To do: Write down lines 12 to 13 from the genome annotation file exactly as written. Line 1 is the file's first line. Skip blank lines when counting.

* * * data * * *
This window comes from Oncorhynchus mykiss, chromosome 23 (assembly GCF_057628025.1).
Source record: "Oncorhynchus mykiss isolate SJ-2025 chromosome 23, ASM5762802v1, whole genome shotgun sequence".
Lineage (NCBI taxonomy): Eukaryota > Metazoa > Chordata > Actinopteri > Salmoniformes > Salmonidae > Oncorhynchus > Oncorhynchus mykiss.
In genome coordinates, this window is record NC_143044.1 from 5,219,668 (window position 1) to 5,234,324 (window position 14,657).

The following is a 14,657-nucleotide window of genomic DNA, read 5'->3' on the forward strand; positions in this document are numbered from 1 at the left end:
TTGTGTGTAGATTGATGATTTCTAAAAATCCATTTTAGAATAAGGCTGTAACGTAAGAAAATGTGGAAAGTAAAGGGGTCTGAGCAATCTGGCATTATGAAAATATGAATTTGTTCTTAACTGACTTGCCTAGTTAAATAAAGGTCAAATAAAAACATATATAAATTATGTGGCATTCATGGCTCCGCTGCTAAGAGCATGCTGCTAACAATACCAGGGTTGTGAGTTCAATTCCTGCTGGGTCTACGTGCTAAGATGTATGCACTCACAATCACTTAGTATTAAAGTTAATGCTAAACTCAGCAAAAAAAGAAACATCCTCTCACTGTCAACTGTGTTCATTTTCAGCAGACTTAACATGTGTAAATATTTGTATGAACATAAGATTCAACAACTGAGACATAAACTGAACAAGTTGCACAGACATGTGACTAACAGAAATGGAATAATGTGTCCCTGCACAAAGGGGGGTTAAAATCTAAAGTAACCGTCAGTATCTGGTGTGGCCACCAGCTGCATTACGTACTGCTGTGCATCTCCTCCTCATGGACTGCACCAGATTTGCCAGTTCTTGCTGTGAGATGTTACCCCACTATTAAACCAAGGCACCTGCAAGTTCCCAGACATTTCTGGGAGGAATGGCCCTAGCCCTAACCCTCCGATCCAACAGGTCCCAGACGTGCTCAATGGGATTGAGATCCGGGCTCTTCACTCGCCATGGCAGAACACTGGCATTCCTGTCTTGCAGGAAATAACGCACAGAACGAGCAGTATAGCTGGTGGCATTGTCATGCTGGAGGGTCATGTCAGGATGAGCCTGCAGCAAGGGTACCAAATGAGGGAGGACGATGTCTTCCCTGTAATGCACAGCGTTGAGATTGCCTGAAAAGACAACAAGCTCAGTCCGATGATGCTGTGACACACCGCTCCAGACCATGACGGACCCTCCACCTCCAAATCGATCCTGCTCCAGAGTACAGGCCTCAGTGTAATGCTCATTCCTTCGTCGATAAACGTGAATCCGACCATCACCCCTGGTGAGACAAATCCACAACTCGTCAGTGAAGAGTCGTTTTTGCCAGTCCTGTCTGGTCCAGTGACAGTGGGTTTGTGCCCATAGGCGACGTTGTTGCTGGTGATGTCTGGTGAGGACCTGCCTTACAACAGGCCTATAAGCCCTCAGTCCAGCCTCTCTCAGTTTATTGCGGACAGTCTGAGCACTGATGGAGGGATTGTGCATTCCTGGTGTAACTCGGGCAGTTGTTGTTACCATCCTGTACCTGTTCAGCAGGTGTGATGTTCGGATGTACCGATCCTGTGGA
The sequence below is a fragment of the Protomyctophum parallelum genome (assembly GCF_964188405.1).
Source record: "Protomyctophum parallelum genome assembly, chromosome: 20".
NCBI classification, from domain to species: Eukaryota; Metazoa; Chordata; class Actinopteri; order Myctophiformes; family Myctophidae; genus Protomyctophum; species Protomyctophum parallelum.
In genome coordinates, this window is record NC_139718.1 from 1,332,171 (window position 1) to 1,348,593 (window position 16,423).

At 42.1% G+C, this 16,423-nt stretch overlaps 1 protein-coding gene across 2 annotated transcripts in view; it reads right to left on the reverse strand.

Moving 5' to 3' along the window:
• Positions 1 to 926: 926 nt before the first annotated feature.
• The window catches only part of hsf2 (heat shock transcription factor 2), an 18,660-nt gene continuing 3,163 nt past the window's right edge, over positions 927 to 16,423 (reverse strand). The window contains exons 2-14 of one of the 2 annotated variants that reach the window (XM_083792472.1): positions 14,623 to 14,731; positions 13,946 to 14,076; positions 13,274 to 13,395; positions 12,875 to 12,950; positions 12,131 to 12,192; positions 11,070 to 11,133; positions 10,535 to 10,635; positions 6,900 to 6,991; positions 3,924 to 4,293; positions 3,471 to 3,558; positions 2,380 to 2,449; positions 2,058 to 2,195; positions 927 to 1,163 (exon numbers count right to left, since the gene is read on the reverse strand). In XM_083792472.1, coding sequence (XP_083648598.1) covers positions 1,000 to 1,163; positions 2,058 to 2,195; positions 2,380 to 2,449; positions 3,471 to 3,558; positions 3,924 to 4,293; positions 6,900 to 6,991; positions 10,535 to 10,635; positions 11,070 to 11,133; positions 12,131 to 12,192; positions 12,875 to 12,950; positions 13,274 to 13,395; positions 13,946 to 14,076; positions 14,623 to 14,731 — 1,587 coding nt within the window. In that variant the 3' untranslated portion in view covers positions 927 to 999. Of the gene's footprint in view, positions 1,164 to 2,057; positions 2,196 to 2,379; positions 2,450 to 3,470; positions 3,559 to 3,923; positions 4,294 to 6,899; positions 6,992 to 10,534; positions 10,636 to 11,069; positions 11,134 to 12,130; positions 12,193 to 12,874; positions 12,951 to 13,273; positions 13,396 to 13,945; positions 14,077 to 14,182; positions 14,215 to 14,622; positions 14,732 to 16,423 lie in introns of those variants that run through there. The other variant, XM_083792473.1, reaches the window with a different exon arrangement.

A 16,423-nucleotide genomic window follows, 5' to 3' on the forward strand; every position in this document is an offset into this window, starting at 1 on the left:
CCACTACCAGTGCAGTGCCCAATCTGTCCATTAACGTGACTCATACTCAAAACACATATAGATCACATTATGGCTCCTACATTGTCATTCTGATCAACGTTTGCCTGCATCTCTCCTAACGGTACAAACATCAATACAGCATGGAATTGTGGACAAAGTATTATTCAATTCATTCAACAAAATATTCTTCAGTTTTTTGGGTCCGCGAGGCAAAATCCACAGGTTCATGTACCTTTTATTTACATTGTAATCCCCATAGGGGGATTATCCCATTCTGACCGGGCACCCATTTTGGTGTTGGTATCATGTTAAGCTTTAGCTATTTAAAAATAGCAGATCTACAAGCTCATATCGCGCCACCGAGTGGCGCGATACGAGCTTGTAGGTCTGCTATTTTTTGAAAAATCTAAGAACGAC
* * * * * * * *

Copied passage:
Moving 5' to 3' along the window:
• Positions 1 to 926: 926 nt before the first annotated feature.